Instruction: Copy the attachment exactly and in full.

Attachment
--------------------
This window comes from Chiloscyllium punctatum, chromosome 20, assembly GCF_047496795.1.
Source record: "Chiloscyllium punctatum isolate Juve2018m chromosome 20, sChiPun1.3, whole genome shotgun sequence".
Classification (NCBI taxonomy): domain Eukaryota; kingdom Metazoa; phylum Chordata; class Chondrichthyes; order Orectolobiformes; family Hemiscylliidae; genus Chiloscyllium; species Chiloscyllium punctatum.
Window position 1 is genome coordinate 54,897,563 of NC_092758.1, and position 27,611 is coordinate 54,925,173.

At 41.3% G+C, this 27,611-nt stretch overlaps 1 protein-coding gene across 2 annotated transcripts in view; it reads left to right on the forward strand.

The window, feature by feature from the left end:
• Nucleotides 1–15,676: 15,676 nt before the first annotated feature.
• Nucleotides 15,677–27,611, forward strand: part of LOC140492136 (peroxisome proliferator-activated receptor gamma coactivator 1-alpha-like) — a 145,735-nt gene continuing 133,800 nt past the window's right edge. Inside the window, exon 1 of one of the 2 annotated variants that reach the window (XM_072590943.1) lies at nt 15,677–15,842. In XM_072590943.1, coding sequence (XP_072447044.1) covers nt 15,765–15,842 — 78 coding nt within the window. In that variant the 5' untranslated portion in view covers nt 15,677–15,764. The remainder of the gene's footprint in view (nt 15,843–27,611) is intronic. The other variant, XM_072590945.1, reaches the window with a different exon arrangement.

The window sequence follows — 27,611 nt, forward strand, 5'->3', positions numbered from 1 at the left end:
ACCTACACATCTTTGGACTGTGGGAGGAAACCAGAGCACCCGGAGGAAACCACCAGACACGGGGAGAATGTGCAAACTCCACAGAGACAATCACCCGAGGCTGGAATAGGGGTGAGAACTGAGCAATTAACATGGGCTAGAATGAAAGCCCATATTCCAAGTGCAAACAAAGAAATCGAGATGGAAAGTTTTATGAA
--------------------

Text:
This window comes from Chiloscyllium punctatum, chromosome 20, assembly GCF_047496795.1.
Source record: "Chiloscyllium punctatum isolate Juve2018m chromosome 20, sChiPun1.3, whole genome shotgun sequence".
Classification (NCBI taxonomy): domain Eukaryota; kingdom Metazoa; phylum Chordata; class Chondrichthyes; order Orectolobiformes; family Hemiscylliidae; genus Chiloscyllium; species Chiloscyllium punctatum.
Window position 1 is genome coordinate 54,897,563 of NC_092758.1, and position 27,611 is coordinate 54,925,173.

At 41.3% G+C, this 27,611-nt stretch overlaps 1 protein-coding gene across 2 annotated transcripts in view; it reads left to right on the forward strand.

The window, feature by feature from the left end:
• Nucleotides 1–15,676: 15,676 nt before the first annotated feature.
• Nucleotides 15,677–27,611, forward strand: part of LOC140492136 (peroxisome proliferator-activated receptor gamma coactivator 1-alpha-like) — a 145,735-nt gene continuing 133,800 nt past the window's right edge. Inside the window, exon 1 of one of the 2 annotated variants that reach the window (XM_072590943.1) lies at nt 15,677–15,842. In XM_072590943.1, coding sequence (XP_072447044.1) covers nt 15,765–15,842 — 78 coding nt within the window. In that variant the 5' untranslated portion in view covers nt 15,677–15,764. The remainder of the gene's footprint in view (nt 15,843–27,611) is intronic. The other variant, XM_072590945.1, reaches the window with a different exon arrangement.

The window sequence follows — 27,611 nt, forward strand, 5'->3', positions numbered from 1 at the left end:
ACCTACACATCTTTGGACTGTGGGAGGAAACCAGAGCACCCGGAGGAAACCACCAGACACGGGGAGAATGTGCAAACTCCACAGAGACAATCACCCGAGGCTGGAATAGGGGTGAGAACTGAGCAATTAACATGGGCTAGAATGAAAGCCCATATTCCAAGTGCAAACAAAGAAATCGAGATGGAAAGTTTTATGAA